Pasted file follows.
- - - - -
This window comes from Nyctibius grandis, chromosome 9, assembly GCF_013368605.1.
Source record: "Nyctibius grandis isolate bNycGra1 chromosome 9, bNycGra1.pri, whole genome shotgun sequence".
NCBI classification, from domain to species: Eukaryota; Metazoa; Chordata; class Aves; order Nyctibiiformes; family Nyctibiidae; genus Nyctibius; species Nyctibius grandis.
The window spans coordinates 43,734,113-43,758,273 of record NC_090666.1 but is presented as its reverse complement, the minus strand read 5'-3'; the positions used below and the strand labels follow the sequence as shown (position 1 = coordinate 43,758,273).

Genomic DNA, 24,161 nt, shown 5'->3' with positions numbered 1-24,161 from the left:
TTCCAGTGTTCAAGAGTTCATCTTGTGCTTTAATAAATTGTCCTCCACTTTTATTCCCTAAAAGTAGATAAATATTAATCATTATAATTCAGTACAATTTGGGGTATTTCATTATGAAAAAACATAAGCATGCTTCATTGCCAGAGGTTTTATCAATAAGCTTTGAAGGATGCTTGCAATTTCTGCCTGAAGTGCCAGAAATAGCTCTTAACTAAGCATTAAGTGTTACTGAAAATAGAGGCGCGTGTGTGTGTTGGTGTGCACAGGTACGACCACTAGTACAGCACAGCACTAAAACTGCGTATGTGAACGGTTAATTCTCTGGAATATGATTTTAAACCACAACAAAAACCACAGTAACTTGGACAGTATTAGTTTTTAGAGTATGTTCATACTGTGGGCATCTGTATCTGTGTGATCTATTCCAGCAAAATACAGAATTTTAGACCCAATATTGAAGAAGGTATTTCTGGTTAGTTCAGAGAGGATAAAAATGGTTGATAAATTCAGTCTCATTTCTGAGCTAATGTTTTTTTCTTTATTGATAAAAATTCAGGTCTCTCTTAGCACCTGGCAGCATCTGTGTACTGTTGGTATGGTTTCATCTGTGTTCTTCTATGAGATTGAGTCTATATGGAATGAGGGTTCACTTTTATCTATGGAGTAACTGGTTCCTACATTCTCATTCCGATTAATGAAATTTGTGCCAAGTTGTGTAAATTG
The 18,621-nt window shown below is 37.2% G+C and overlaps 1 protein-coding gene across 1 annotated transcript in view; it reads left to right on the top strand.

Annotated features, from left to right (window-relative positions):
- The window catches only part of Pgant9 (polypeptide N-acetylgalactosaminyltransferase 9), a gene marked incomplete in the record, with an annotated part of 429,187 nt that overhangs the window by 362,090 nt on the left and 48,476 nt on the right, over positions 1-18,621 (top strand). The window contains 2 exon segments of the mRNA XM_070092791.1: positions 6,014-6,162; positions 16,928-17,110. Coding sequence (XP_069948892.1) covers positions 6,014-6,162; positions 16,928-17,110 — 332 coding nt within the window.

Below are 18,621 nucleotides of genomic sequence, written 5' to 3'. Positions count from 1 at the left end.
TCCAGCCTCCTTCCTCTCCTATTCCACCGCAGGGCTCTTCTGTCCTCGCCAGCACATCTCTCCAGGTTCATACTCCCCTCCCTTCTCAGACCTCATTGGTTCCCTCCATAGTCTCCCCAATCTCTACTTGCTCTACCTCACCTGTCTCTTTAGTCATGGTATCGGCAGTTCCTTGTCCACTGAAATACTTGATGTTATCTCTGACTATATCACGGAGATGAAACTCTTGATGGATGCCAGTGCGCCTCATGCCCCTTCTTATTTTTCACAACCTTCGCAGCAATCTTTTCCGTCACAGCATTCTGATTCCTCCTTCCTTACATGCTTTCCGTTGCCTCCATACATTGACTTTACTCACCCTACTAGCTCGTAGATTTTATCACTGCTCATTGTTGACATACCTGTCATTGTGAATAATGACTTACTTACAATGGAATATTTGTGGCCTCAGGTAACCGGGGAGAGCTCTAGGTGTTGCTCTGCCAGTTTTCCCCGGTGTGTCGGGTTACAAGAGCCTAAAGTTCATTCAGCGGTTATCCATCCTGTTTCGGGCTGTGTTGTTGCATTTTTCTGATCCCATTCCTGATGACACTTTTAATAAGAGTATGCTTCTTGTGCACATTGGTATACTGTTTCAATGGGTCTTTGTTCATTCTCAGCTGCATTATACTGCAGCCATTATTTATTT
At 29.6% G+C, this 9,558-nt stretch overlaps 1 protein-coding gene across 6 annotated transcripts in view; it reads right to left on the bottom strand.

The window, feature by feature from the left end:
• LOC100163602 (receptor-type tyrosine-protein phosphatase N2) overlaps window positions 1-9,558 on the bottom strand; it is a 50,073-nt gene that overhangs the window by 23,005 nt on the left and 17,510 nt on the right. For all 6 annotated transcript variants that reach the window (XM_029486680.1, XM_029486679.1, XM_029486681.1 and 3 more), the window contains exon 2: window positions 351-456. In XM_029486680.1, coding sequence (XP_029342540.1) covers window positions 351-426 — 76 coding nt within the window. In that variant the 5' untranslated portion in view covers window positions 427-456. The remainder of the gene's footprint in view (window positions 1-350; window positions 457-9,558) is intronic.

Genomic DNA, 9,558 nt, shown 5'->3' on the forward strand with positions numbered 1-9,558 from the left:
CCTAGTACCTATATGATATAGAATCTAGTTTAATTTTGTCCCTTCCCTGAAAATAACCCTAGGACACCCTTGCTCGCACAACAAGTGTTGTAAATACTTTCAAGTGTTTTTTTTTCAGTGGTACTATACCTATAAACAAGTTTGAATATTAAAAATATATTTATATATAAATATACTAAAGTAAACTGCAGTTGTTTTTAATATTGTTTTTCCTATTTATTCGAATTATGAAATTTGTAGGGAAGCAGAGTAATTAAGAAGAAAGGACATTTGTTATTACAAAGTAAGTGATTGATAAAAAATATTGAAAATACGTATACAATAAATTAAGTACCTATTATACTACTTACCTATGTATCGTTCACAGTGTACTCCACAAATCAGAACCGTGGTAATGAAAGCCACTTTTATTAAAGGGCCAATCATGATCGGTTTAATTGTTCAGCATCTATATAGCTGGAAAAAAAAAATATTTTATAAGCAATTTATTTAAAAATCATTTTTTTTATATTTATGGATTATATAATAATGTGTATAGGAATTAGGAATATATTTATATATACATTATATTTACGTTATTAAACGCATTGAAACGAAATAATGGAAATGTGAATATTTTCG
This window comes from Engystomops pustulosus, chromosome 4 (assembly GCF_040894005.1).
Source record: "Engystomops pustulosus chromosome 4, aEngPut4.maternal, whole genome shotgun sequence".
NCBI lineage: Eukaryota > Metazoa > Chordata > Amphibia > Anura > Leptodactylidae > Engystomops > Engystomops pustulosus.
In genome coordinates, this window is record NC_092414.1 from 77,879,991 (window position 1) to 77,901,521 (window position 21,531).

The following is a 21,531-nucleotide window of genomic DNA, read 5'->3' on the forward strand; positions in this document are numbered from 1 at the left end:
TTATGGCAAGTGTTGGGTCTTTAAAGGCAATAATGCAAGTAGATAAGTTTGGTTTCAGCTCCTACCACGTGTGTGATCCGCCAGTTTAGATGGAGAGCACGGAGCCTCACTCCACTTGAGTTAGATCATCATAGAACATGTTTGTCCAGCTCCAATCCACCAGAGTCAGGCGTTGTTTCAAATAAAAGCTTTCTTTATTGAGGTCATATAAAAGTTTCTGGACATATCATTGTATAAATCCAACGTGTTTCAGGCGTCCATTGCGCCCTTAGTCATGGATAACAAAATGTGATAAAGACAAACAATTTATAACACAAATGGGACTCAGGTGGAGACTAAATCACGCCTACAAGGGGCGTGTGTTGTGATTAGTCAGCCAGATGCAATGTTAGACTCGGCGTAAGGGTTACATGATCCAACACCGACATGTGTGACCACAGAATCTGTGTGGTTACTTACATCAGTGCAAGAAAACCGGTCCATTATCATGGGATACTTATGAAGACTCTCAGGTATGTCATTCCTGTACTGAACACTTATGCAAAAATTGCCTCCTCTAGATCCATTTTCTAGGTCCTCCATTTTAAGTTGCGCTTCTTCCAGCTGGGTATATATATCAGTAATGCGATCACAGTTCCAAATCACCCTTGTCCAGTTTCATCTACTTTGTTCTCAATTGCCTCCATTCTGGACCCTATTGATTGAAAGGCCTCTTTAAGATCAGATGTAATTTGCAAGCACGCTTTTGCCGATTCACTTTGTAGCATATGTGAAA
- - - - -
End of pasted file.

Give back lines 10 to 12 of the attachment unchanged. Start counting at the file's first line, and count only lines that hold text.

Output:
Below are 18,621 nucleotides of genomic sequence, written 5' to 3'. Positions count from 1 at the left end.
TCCAGCCTCCTTCCTCTCCTATTCCACCGCAGGGCTCTTCTGTCCTCGCCAGCACATCTCTCCAGGTTCATACTCCCCTCCCTTCTCAGACCTCATTGGTTCCCTCCATAGTCTCCCCAATCTCTACTTGCTCTACCTCACCTGTCTCTTTAGTCATGGTATCGGCAGTTCCTTGTCCACTGAAATACTTGATGTTATCTCTGACTATATCACGGAGATGAAACTCTTGATGGATGCCAGTGCGCCTCATGCCCCTTCTTATTTTTCACAACCTTCGCAGCAATCTTTTCCGTCACAGCATTCTGATTCCTCCTTCCTTACATGCTTTCCGTTGCCTCCATACATTGACTTTACTCACCCTACTAGCTCGTAGATTTTATCACTGCTCATTGTTGACATACCTGTCATTGTGAATAATGACTTACTTACAATGGAATATTTGTGGCCTCAGGTAACCGGGGAGAGCTCTAGGTGTTGCTCTGCCAGTTTTCCCCGGTGTGTCGGGTTACAAGAGCCTAAAGTTCATTCAGCGGTTATCCATCCTGTTTCGGGCTGTGTTGTTGCATTTTTCTGATCCCATTCCTGATGACACTTTTAATAAGAGTATGCTTCTTGTGCACATTGGTATACTGTTTCAATGGGTCTTTGTTCATTCTCAGCTGCATTATACTGCAGCCATTATTTATTT
At 29.6% G+C, this 9,558-nt stretch overlaps 1 protein-coding gene across 6 annotated transcripts in view; it reads right to left on the bottom strand.